In the last six months, Caribbean island states have suffered the consequences of the worst hurricane season this century with more than 102 deaths and territories that were completely devastated, such as Barbuda, Anguilla, Saint Martin, Dominica, Cuba and Puerto Rico, among others. To help in their reconstruction and future adaptation to natural disasters, the criteria enabling them to access financing must be changed, according to the senior international officials gathered in New York at a special session of the United Nations Economic and Social Council (ECOSOC), convened to address the effects of the latest climate phenomena.
During the special meeting, entitled Aftermath of recent hurricanes: Achieving a risk-informed and resilient 2030 Agenda, the heads of various United Nations bodies and the World Bank as well as representatives of affected countries discussed the economic, social and environmental impacts of the natural disasters and how they may affect countries’ capacities to implement the 2030 Agenda for Sustainable Development and its goals (SDGs).
The event was led by Marie Chatardová, President of ECOSOC; Miroslav Lajčák, President of the UN General Assembly; and Amina J. Mohamed, Deputy Secretary-General of the global organization.
On a panel moderated by The New York Times journalist Lisa Friedman, the Executive Secretary of the Economic Commission for Latin America and the Caribbean (ECLAC), Alicia Bárcena, spoke of the great vulnerabilities that Caribbean countries face (both economic and environmental, stemming from their small size and their degree of exposure to external influences beyond their control) in addition to their fragile fiscal situation, since on average their debt levels exceed 70% of their Gross Domestic Product (GDP).
“Despite these vulnerabilities, which are compounded by the fact that 70% of the population lives in coastal areas lying just 10 meters above sea level, the majority of Caribbean nations are classified as ‘middle income countries,’ which complicates their access to financing for development. It is urgent that the criteria be changed for obtaining concessionary funds that can help in the reconstruction of their economies,” Bárcena said.
During the meeting, ECLAC’s most senior representative recalled the organization’s proposal presented some months ago to ease the Caribbean’s debt burden, which currently amounts to $52 billion dollars. This initiative was widely embraced by other members of the panel as well as by the countries representatives who participated in the debate.
Bárcena explained that the proposal calls for creating a resilience fund for climate change adaptation that involves the use of resources from the Green Climate Fund to finance projects. “We have identified a portfolio of adaptation projects that can be executed with these resources, but for that to happen it is fundamental that countries have access to concessional financing, despite being categorized as middle income nations,” she emphasized.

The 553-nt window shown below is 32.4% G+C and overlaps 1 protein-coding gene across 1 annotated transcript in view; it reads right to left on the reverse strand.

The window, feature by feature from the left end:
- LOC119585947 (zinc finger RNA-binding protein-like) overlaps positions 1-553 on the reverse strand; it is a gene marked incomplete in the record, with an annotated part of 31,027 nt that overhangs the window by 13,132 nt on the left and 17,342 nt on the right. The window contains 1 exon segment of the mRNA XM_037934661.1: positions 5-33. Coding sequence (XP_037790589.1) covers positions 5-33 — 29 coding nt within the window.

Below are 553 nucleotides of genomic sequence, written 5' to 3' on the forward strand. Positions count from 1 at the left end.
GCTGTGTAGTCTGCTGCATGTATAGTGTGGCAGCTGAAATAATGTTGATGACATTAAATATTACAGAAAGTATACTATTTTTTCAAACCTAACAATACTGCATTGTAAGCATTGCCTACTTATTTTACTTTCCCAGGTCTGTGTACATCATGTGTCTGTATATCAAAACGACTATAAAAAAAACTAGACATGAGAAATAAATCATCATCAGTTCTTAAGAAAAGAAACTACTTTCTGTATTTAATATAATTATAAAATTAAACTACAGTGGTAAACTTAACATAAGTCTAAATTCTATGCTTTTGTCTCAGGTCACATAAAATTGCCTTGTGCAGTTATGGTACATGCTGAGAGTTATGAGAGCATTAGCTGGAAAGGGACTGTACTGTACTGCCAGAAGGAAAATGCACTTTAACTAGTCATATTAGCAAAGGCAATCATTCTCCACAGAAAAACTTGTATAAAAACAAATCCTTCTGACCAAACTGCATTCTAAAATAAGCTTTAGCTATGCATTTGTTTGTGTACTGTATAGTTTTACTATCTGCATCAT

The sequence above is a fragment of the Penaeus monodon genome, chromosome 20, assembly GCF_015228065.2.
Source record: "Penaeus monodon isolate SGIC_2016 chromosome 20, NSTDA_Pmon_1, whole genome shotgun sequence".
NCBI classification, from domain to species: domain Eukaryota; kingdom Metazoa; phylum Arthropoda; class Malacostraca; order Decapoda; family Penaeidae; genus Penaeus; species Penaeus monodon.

“This initiative has already been presented to the World Bank, the International Monetary Fund (IMF) and to other bodies, and we believe that the resilience fund must be managed by institutions such as the Caribbean Development Bank, or the Inter-American Development Bank (IDB), or the Green Climate Fund, among others … We cannot continue asphyxiating the Caribbean regarding access to the resources that it needs. The financing problem must be addressed collectively by the international community,” Bárcena sustained.
ECLAC’s Executive Secretary also insisted that the 2030 Agenda is precisely the best tool available to ensure this issue remains a priority in global forums. “The Caribbean needs long term low cost financing to achieve the various SDG goals, but the fiscal space has narrowed considerably given the high cost of public debt servicing,” she explained. She added that the voluntary national reports on follow-up to the Agenda that several Caribbean countries are presenting are proof of their ability to adapt to the goals of sustainable development. “The Caribbean must remain a top priority at a regional and global level,” she said.
Bárcena also announced that ECLAC is already working with several Caribbean nations (Anguilla, the Bahamas, the British Virgin Islands, Saint Martin and the Turks and Caicos Islands) on evaluating the damage caused by the latest hurricanes, utilizing its Damage and Loss Assessment (DALA) methodology.
At the ECOSOC meeting, the Assistant Secretary-General for Human and Social Development and representative of the Caribbean Community (CARICOM), Douglas Slater, made a special presentation about the effects of natural disasters in the Caribbean, Mexico and other nations in Central America. Other panelists participating in the debate included Robert Glasser, Special Representative of the Secretary-General for Disaster Risk Reduction (UNISDR); Ursula Mueller, Assistant Secretary-General for Humanitarian Affairs and Deputy Emergency Relief Coordinator of the Office for the Coordination of Humanitarian Affairs (OCHA); Jessica Faieta, Regional Director for Latin America and the Caribbean at the United Nations Development Programme (UNDP); and Francis Ghesquiere, Head of the Global Facility for Disaster Reduction and Recovery (GFDRR) of the World Bank Group.